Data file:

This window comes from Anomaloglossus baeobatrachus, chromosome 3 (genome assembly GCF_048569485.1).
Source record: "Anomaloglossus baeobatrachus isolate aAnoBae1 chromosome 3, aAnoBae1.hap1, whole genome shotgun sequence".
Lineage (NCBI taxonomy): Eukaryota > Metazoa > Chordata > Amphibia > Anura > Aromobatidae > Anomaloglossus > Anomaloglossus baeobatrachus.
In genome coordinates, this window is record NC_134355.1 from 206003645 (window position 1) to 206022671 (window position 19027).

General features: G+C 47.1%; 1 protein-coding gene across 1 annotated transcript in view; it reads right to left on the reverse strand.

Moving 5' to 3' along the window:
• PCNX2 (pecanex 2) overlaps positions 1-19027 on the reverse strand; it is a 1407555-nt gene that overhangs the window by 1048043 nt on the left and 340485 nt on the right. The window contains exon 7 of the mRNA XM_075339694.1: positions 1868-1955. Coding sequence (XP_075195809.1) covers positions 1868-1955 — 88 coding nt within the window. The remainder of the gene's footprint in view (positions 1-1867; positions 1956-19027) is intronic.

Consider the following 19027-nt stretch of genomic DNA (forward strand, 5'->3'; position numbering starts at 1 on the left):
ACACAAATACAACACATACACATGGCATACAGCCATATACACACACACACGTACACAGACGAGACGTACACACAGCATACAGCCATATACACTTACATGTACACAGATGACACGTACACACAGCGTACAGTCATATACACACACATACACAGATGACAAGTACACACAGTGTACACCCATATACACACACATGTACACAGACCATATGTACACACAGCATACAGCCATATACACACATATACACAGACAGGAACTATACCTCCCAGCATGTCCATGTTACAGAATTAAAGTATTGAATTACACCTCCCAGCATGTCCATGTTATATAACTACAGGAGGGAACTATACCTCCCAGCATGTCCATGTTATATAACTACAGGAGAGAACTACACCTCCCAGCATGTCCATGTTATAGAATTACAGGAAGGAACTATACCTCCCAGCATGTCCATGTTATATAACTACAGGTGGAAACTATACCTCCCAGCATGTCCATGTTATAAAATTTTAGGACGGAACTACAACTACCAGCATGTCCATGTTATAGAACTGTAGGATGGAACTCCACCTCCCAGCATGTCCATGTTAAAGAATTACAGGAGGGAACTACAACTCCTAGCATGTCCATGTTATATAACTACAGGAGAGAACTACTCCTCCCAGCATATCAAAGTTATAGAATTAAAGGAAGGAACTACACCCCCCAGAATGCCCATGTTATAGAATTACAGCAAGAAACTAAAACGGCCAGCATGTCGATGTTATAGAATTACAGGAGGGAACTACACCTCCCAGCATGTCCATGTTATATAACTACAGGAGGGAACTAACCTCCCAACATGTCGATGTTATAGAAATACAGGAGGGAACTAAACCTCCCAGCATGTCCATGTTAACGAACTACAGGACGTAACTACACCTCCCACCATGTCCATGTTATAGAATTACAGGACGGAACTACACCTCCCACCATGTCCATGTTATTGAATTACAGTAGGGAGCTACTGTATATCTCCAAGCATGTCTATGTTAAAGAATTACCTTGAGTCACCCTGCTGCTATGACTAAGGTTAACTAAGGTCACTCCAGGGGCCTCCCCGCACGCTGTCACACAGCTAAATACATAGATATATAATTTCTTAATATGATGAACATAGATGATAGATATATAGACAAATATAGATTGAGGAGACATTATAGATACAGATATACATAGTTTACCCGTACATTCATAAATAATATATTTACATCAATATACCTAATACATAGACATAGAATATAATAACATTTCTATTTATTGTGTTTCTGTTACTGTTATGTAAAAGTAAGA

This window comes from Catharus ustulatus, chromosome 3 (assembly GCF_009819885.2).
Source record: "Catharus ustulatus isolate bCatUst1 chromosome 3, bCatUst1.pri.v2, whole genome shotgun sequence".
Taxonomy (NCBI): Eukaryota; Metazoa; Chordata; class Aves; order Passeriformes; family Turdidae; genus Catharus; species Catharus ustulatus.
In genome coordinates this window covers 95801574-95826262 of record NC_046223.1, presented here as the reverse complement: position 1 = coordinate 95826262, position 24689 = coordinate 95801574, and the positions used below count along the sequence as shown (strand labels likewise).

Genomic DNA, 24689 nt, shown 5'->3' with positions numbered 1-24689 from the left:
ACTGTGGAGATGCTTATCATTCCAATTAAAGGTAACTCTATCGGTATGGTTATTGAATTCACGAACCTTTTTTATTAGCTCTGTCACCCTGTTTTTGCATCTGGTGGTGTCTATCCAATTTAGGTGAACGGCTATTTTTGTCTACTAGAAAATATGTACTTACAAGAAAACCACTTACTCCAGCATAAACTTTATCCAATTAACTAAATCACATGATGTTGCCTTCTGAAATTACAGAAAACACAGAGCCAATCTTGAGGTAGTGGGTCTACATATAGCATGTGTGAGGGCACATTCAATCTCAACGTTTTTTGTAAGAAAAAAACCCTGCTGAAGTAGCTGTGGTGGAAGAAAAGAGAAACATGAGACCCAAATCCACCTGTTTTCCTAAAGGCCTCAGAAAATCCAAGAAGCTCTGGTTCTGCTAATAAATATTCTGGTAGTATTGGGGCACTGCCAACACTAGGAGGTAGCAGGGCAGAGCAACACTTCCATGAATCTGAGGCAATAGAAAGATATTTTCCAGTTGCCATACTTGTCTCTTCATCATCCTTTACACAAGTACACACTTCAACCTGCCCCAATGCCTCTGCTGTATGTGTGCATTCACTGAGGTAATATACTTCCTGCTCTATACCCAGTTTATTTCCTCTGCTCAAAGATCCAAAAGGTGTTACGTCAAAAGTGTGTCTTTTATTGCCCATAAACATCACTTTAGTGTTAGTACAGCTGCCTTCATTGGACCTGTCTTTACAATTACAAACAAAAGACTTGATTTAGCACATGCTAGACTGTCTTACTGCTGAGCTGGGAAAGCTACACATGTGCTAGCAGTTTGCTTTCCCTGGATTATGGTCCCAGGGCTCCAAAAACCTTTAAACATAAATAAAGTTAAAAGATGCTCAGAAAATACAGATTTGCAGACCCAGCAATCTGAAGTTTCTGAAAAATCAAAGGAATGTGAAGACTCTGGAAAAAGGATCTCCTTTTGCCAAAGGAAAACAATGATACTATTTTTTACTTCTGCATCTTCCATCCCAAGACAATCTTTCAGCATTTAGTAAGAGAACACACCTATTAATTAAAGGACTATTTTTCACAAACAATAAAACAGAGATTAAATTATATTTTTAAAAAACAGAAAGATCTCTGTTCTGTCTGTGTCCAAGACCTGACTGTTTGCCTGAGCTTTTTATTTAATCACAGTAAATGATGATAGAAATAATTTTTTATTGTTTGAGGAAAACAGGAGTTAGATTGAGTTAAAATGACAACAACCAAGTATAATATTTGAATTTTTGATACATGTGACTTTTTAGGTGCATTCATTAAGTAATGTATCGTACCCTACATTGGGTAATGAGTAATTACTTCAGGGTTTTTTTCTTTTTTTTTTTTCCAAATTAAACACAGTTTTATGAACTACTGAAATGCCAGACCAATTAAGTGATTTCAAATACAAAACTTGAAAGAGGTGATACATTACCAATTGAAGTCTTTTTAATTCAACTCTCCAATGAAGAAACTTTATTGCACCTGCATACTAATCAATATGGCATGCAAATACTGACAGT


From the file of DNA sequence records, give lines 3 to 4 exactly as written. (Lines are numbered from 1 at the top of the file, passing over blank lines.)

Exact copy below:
Lineage (NCBI taxonomy): Eukaryota > Metazoa > Chordata > Amphibia > Anura > Aromobatidae > Anomaloglossus > Anomaloglossus baeobatrachus.
In genome coordinates, this window is record NC_134355.1 from 206003645 (window position 1) to 206022671 (window position 19027).